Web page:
Armillaria ostoyae (Romagn.) Herink causes Armillaria root disease (DRA) of conifers and has a circumpolar distribution in the northern hemisphere (Watling et al. 1991), including the southern one-third of British Columbia (BC) (Morrison et al. 1985). In the southern interior, the disease is found in the IDF, MS, SBS, ICH and ESSF (lower elevations) biogeoclimatic (BEC) zones (Morrison et al. 1992). The fungus is a normal component of the flora on (nearly all) sites in those BEC zones, with incidence of diseased trees in mature stands ranging from 10% in the IDF to 80% in the ICH (Morrison et al. 2001). After harvest, stumps of infected trees are colonized by the fungus and become inoculum. Infection of plantation trees begins about age 6 in the ICH, with incidence of diseased trees increasing gradually until it is 30-35% at age 20 (Morrison et al. 2000). The fungus has a very broad host range, including all species of trees and many shrubs. Damage occurs throughout the rotation and is caused as growth loss in trees with non-lethal disease and mortality at a rate up to 2% per annum. Pre-commercial and commercial thinning and selective cutting increase the incidence of trees with DRA by increasing the amount of fungal inoculum (Cruickshank et al. 1997, Morrison et al. 2001). Use of these practices, especially selective cutting, is increasing in the southern interior, and their use increases the incidence of mortality and living, DRA-diseased trees. The primary objective of this ongoing project is to quantify the growth loss attributable to sub-lethal Armillaria infection in Douglas-fir plantations in the southern interior.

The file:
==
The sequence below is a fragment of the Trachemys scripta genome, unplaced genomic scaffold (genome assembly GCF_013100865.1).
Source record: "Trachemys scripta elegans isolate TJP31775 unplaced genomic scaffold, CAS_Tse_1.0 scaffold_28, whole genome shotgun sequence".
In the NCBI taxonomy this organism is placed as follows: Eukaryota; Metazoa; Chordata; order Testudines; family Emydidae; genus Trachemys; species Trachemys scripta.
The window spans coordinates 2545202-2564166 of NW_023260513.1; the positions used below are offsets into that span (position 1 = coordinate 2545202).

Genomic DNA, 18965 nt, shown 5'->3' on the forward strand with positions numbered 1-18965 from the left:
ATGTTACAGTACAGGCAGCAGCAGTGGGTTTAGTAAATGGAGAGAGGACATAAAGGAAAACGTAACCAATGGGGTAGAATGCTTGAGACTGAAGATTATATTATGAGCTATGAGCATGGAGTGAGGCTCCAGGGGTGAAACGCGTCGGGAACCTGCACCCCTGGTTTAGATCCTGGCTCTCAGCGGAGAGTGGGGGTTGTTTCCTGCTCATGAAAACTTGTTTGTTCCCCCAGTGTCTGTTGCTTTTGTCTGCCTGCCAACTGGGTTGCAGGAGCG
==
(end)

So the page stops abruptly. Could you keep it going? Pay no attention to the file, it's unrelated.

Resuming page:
PFC. 2005. Impacts of Armillaria root disease on stand productivity in the southern interior: final Technical Report for the BC FIA Forest Sciences Program. Forest Investment Account (FIA) - Forest Science Program. Forest Investment Account Report
Topic: FLNRORD Research Program
Keywords: Forest, Investment, Account, (FIA), British, Columbia
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